Claybody Theatre is gaining widespread renown for its contribution to the drama scene in North Staffordshire. With its locally-based content and its use of spaces not originally designed for the presentation of plays – not to mention its customer-friendly pricing plan – the company has a growing reputation for its innovation and its stagecraft.
The latest offering – Song of the Sytch -continues that upward spiral of dramatic excellence. Set in a run-of-the-mill pub sited in the Sytch area of Burslem, the action covers six epic months in 1938-39 as the UK moved from “Peace In Our Time” to the realisation that preparation for the forthcoming conflict was necessary with the appointment of ARP wardens and the issue of gas masks to all civilians.
The Pelican is run by Alice Oaks (Polly Lister) with the assistance of her politically-aware barmaid Lottie Franklin (Alyce Liburd). Despite her recent bereavement after losing her husband Billy to a heart attack, Alice decides to carry on as normal even though her late husband’s body is lying in the back room.
The landlady takes that decision in memory of Billy and because her clientele is built up of former mining friends who rescued him after a mining accident. It also hosts its own Male Voice Choir that uses the pub for rehearsals and was a particular love of the deceased. A leading member of the choir is pottery owner Charlie Warham (Jack Quarton) who is a regular drinker who often stays till Last Orders.
Warham is an assistant to Choirmistress Dorothy Liversage (Victoria Brazier) who is clearly from a higher echelon in society than that which she currently finds herself. An aloof character, Liversage is resistant to change but holds a secret that she is anxious remains hidden.
One plus point about Billy’s death is that she will once more see her beloved son Douglas (Thomas Cotran). Douglas flew from the family nest in mysterious circumstances and has rarely been in touch since his departure. Now a sergeant in Staffordshire Constabulary, Douglas’ arrival bodes ill for drayman Daniel Kelly (Eddy Westbury) who is clearly delivering more than bottles of stout as Alice struggles to balance the books.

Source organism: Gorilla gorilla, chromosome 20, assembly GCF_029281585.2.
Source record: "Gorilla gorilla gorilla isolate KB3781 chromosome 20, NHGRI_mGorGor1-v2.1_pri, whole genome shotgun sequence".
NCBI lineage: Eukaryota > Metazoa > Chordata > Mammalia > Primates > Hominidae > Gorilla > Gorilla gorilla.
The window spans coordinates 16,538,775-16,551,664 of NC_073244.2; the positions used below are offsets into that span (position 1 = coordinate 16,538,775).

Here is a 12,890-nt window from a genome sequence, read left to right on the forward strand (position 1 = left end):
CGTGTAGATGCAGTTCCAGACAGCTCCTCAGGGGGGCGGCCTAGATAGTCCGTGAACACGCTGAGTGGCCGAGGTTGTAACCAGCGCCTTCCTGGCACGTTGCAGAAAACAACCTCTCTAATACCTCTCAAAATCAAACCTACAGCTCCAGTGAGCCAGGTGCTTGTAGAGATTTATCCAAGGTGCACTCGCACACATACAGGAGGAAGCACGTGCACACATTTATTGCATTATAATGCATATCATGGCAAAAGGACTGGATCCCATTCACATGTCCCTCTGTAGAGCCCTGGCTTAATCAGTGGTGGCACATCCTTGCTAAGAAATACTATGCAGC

Every member of the cast has a secret to be revealed. What extras are being delivered by Danny? Who is distributing anti-war literature? Why is Douglas still not stepping out with someone and why did he leave his family home so suddenly? Why does Charlie remain at The Pelican until the last possible moment?
All is revealed in gripping fashion as we see a back-street pub become affected by far-away events and by the peccadillos of its customers.
The tale sees the characters woven together with a superb script from the pen of Deborah McAndrew and the Direction of Conrad Nelson but there is a delicious sub-plot as we follow the evolution of the Choir. Delightfully played by the Cor Bach Male Voice Choir, this strand to the play gives the opportunity for the characters to forget their differences and become a unified body. It also offers the delights of musical interludes – The Best Things In Life Are Free is magnificent – that act to heighten the drama that surrounds them.
Song of the Sytch is a sell-out and rightly so. Everything about the production hits the top notes. The interaction among the players, the script, the music, the staging and the location are all out of this world. Claybody does everything a local company should do and then succeeds in exceeding the audience’s expectations.
Bravo and Encore!!!